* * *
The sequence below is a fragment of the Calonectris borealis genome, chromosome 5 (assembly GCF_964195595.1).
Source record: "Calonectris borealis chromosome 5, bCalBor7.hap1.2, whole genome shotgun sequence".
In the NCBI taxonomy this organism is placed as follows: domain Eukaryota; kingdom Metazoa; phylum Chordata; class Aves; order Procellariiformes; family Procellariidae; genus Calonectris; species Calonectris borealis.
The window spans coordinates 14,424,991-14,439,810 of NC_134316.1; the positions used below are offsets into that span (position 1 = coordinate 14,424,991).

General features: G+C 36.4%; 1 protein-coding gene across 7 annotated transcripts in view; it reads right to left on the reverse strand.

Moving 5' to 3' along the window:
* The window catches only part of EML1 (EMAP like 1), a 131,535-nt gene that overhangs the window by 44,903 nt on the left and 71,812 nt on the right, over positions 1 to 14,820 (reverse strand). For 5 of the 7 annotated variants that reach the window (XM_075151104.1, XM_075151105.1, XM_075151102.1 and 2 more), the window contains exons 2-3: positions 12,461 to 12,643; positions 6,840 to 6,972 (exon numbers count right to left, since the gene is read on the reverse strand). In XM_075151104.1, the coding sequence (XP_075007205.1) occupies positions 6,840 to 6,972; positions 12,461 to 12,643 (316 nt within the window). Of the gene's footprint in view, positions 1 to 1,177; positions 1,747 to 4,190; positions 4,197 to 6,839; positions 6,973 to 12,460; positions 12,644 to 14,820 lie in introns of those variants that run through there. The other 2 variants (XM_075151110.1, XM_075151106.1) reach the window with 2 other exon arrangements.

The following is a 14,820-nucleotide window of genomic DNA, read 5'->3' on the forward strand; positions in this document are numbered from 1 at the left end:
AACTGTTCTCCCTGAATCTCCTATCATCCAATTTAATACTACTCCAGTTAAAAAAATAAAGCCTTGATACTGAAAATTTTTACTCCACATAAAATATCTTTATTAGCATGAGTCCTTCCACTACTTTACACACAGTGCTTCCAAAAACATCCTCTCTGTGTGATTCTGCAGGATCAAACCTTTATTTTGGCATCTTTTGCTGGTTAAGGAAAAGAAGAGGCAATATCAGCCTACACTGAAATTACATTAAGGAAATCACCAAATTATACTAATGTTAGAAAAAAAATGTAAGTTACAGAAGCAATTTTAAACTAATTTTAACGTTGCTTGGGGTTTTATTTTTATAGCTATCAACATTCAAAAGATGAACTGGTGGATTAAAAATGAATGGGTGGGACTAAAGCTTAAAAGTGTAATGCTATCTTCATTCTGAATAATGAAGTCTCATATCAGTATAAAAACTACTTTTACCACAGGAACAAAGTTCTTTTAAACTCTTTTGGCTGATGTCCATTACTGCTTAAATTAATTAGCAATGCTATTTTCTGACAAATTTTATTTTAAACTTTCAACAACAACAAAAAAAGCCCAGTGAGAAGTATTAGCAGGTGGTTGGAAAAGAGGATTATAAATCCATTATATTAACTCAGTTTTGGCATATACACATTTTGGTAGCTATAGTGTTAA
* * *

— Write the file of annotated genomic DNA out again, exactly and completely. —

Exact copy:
The sequence below is a fragment of the Calonectris borealis genome, chromosome 5 (assembly GCF_964195595.1).
Source record: "Calonectris borealis chromosome 5, bCalBor7.hap1.2, whole genome shotgun sequence".
In the NCBI taxonomy this organism is placed as follows: domain Eukaryota; kingdom Metazoa; phylum Chordata; class Aves; order Procellariiformes; family Procellariidae; genus Calonectris; species Calonectris borealis.
The window spans coordinates 14,424,991-14,439,810 of NC_134316.1; the positions used below are offsets into that span (position 1 = coordinate 14,424,991).

General features: G+C 36.4%; 1 protein-coding gene across 7 annotated transcripts in view; it reads right to left on the reverse strand.

Moving 5' to 3' along the window:
* The window catches only part of EML1 (EMAP like 1), a 131,535-nt gene that overhangs the window by 44,903 nt on the left and 71,812 nt on the right, over positions 1 to 14,820 (reverse strand). For 5 of the 7 annotated variants that reach the window (XM_075151104.1, XM_075151105.1, XM_075151102.1 and 2 more), the window contains exons 2-3: positions 12,461 to 12,643; positions 6,840 to 6,972 (exon numbers count right to left, since the gene is read on the reverse strand). In XM_075151104.1, the coding sequence (XP_075007205.1) occupies positions 6,840 to 6,972; positions 12,461 to 12,643 (316 nt within the window). Of the gene's footprint in view, positions 1 to 1,177; positions 1,747 to 4,190; positions 4,197 to 6,839; positions 6,973 to 12,460; positions 12,644 to 14,820 lie in introns of those variants that run through there. The other 2 variants (XM_075151110.1, XM_075151106.1) reach the window with 2 other exon arrangements.

The following is a 14,820-nucleotide window of genomic DNA, read 5'->3' on the forward strand; positions in this document are numbered from 1 at the left end:
AACTGTTCTCCCTGAATCTCCTATCATCCAATTTAATACTACTCCAGTTAAAAAAATAAAGCCTTGATACTGAAAATTTTTACTCCACATAAAATATCTTTATTAGCATGAGTCCTTCCACTACTTTACACACAGTGCTTCCAAAAACATCCTCTCTGTGTGATTCTGCAGGATCAAACCTTTATTTTGGCATCTTTTGCTGGTTAAGGAAAAGAAGAGGCAATATCAGCCTACACTGAAATTACATTAAGGAAATCACCAAATTATACTAATGTTAGAAAAAAAATGTAAGTTACAGAAGCAATTTTAAACTAATTTTAACGTTGCTTGGGGTTTTATTTTTATAGCTATCAACATTCAAAAGATGAACTGGTGGATTAAAAATGAATGGGTGGGACTAAAGCTTAAAAGTGTAATGCTATCTTCATTCTGAATAATGAAGTCTCATATCAGTATAAAAACTACTTTTACCACAGGAACAAAGTTCTTTTAAACTCTTTTGGCTGATGTCCATTACTGCTTAAATTAATTAGCAATGCTATTTTCTGACAAATTTTATTTTAAACTTTCAACAACAACAAAAAAAGCCCAGTGAGAAGTATTAGCAGGTGGTTGGAAAAGAGGATTATAAATCCATTATATTAACTCAGTTTTGGCATATACACATTTTGGTAGCTATAGTGTTAA